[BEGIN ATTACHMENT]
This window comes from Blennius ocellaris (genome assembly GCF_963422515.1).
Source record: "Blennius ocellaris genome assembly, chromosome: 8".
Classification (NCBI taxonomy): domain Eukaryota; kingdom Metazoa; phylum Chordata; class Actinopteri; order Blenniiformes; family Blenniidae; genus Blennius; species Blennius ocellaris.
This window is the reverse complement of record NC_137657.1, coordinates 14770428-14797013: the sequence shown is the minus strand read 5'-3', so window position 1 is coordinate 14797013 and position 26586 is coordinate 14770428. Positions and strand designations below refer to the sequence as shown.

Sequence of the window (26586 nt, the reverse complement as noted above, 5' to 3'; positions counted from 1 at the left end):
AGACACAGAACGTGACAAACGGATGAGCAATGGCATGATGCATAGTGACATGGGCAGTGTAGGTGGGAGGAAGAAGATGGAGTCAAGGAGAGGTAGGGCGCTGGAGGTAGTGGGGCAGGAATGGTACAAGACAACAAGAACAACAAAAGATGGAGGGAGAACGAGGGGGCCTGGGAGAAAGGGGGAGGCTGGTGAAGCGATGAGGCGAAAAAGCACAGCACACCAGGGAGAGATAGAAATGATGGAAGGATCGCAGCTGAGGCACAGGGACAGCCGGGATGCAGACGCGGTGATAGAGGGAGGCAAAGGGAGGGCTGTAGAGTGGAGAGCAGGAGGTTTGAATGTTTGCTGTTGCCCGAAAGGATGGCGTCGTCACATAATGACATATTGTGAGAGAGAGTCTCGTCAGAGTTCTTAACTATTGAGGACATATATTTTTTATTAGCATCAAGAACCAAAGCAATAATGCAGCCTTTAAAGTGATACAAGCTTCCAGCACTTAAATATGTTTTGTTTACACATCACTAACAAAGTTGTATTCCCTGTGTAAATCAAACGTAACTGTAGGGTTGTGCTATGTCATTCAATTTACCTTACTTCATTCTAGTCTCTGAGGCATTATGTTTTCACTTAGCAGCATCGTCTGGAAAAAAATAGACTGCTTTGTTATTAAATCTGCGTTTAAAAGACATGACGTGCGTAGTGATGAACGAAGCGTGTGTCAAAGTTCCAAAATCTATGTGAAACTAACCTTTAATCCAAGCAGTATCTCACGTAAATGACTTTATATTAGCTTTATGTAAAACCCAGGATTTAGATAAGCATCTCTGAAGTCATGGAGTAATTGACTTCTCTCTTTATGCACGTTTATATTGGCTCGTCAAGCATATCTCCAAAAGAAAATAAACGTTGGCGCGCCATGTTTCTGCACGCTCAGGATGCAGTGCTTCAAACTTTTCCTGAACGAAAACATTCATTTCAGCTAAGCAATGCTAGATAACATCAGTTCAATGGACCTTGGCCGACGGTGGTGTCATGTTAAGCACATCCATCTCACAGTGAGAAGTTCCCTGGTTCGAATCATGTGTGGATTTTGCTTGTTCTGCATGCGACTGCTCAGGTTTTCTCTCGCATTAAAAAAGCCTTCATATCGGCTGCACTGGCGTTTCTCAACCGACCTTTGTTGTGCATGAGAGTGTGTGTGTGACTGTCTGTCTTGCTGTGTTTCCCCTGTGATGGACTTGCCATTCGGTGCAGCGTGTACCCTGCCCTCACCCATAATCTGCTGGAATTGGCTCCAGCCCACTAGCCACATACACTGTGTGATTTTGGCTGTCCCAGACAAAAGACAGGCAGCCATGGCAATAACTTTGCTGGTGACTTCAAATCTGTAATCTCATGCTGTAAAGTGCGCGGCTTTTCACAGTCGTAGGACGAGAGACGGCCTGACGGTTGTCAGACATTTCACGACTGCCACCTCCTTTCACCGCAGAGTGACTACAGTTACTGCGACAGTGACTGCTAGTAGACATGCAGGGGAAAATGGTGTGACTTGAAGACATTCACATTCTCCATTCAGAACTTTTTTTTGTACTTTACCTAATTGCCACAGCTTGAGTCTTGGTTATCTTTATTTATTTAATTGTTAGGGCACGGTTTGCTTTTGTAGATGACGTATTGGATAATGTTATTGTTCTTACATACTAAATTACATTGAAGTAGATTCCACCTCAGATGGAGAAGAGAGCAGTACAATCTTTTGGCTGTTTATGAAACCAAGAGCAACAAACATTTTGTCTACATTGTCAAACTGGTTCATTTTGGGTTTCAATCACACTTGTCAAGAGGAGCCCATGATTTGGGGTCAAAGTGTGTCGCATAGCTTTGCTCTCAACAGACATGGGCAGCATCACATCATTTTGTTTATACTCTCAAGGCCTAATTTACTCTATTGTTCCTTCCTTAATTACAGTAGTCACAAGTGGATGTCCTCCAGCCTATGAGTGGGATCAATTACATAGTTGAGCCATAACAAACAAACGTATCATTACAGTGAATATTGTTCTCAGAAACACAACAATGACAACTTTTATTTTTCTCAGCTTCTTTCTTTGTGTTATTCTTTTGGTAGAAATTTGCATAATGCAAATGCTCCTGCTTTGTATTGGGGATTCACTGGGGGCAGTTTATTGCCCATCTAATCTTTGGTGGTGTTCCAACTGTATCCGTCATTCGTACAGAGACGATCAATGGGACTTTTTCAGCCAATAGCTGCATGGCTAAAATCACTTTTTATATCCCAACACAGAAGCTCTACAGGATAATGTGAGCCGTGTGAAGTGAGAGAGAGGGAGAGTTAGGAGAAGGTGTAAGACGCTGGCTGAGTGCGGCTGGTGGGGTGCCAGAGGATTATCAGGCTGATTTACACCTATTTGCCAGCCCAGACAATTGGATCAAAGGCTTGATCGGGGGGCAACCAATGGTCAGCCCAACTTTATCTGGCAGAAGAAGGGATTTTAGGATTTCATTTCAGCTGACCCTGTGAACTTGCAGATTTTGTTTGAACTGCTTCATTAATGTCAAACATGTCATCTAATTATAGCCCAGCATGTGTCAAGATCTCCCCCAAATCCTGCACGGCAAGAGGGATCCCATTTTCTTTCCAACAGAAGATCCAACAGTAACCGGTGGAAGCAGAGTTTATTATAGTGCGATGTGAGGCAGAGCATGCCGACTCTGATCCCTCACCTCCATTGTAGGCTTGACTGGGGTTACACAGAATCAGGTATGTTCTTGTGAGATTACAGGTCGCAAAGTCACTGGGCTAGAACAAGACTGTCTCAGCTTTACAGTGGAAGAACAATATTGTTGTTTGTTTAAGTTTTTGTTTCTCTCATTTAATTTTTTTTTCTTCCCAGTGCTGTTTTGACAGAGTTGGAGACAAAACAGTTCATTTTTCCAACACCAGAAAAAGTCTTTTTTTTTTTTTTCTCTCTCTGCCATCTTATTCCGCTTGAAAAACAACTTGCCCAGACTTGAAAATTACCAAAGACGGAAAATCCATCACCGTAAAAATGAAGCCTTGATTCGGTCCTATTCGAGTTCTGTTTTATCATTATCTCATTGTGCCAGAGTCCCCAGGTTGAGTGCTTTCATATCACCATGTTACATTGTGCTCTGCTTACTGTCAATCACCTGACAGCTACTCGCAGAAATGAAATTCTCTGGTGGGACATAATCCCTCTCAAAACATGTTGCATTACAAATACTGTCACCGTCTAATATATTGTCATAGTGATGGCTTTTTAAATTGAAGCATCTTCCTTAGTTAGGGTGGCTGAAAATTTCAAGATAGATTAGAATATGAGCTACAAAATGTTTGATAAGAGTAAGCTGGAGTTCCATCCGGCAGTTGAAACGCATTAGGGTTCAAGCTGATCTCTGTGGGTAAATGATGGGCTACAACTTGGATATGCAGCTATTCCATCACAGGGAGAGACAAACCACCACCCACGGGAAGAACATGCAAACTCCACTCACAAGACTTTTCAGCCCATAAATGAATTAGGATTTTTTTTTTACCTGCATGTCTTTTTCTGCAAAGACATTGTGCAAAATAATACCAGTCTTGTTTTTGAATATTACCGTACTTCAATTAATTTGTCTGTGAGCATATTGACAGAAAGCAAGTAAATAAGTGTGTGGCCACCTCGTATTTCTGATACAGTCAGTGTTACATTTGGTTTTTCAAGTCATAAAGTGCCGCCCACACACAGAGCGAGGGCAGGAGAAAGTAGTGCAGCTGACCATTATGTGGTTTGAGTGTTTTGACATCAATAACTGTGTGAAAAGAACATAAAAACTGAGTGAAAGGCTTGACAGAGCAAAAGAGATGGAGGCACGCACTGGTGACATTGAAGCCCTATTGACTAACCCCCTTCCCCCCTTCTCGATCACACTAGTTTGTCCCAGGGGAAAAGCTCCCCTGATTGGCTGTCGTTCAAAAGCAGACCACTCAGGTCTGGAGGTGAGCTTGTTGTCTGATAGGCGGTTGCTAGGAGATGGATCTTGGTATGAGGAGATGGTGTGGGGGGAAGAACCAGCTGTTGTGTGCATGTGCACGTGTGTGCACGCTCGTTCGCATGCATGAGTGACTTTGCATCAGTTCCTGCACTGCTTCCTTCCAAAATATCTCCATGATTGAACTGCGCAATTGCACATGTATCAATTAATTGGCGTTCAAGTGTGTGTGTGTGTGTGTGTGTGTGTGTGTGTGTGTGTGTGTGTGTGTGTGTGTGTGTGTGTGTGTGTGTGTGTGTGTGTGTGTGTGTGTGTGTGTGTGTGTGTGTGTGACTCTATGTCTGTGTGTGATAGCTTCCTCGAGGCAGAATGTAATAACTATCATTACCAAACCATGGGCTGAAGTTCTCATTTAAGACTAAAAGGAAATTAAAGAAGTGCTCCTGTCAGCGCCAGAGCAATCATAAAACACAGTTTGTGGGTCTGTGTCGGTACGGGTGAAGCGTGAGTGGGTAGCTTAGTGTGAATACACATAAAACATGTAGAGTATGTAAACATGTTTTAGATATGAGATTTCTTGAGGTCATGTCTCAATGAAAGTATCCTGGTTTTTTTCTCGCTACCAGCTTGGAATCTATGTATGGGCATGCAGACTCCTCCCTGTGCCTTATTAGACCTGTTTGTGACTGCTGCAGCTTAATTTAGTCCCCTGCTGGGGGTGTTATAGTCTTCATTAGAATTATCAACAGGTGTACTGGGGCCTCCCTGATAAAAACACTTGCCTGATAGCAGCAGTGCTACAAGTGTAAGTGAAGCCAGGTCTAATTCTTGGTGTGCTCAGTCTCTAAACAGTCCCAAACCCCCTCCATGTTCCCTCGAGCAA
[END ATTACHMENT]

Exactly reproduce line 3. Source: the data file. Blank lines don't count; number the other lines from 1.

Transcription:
Classification (NCBI taxonomy): domain Eukaryota; kingdom Metazoa; phylum Chordata; class Actinopteri; order Blenniiformes; family Blenniidae; genus Blennius; species Blennius ocellaris.